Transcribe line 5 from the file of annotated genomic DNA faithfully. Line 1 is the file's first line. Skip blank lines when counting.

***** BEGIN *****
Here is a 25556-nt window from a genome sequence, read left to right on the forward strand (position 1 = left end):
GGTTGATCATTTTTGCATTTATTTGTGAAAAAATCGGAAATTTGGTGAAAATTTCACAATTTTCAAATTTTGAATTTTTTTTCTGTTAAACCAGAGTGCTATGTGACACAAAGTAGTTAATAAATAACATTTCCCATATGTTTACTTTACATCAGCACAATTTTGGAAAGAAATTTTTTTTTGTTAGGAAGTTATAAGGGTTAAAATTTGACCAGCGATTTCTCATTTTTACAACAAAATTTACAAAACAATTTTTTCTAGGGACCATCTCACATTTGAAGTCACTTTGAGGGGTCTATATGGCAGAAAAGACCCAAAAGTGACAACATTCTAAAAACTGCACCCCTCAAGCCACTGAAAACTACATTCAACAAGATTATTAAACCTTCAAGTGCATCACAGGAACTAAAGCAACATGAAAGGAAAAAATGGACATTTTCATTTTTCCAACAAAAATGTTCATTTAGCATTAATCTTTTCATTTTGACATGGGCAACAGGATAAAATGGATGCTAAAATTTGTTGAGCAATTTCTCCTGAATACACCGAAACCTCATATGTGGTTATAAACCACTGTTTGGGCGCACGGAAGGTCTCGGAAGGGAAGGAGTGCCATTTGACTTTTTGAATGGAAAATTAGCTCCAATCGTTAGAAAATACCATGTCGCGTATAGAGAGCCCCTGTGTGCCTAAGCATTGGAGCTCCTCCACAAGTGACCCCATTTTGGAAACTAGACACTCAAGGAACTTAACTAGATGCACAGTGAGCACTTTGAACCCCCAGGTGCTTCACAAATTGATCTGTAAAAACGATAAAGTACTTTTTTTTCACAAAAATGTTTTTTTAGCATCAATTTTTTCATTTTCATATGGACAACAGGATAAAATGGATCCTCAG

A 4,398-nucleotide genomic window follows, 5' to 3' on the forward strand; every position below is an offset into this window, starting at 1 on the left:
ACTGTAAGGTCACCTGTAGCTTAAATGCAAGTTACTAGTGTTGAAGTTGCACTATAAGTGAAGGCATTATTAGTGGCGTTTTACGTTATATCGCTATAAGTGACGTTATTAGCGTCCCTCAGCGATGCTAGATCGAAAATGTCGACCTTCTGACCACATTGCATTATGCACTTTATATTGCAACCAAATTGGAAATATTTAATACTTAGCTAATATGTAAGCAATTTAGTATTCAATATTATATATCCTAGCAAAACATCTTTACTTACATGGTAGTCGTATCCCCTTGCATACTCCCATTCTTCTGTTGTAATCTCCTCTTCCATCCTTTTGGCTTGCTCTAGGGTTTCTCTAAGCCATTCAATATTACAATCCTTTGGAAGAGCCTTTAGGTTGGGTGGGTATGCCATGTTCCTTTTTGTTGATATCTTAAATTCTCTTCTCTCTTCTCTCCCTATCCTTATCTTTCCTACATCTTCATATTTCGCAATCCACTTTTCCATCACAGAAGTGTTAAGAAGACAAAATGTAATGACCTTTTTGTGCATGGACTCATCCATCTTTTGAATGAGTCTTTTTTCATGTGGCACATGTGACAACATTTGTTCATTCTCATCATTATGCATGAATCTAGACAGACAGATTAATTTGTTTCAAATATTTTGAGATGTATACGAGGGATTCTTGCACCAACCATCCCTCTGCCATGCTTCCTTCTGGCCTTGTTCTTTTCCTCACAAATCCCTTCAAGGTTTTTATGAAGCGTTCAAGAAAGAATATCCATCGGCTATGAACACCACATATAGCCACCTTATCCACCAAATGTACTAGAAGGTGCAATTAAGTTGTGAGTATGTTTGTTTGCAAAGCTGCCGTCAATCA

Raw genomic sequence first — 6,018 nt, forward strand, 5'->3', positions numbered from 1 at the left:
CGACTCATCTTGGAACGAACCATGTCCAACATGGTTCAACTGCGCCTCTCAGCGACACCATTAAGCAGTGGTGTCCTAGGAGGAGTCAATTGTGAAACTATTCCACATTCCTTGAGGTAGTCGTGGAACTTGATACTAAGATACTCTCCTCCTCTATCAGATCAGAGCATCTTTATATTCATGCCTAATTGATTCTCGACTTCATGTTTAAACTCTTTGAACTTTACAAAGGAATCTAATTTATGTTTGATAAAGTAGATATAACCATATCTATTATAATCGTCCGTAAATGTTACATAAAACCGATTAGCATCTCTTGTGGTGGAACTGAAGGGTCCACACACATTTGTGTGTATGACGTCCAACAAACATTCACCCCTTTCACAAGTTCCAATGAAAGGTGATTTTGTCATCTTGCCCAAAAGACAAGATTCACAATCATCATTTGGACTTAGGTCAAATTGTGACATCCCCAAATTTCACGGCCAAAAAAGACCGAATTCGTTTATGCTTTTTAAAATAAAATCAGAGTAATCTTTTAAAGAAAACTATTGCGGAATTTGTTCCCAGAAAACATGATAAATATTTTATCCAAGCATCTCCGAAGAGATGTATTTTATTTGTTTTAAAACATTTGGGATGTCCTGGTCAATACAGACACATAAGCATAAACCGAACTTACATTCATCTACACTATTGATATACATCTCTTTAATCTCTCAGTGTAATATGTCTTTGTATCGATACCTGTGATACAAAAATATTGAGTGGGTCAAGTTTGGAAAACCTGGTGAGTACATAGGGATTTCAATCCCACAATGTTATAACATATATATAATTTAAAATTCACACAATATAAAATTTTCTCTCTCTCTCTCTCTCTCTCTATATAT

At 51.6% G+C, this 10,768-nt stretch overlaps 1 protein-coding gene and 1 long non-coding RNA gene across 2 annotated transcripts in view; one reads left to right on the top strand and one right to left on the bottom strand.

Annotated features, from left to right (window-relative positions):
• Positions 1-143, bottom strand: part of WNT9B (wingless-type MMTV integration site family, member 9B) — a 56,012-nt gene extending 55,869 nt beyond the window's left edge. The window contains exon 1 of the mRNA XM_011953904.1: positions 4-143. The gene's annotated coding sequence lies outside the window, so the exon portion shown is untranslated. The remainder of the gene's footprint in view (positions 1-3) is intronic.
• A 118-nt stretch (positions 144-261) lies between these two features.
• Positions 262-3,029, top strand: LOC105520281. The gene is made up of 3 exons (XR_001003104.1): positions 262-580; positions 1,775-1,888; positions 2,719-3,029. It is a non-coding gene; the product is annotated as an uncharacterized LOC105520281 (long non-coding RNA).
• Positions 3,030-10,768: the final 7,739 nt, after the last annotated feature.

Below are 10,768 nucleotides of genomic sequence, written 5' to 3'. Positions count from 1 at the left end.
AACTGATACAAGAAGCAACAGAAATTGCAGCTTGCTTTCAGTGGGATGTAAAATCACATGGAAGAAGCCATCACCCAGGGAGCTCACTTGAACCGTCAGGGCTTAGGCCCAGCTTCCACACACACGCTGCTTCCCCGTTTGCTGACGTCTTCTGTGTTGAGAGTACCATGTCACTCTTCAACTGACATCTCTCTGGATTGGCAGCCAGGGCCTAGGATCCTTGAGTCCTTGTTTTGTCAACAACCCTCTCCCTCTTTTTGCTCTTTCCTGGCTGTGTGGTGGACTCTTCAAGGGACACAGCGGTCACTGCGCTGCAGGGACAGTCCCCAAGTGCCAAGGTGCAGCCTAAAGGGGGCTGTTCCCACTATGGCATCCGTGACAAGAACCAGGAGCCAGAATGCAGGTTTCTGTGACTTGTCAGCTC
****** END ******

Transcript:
Raw genomic sequence first — 6,018 nt, forward strand, 5'->3', positions numbered from 1 at the left: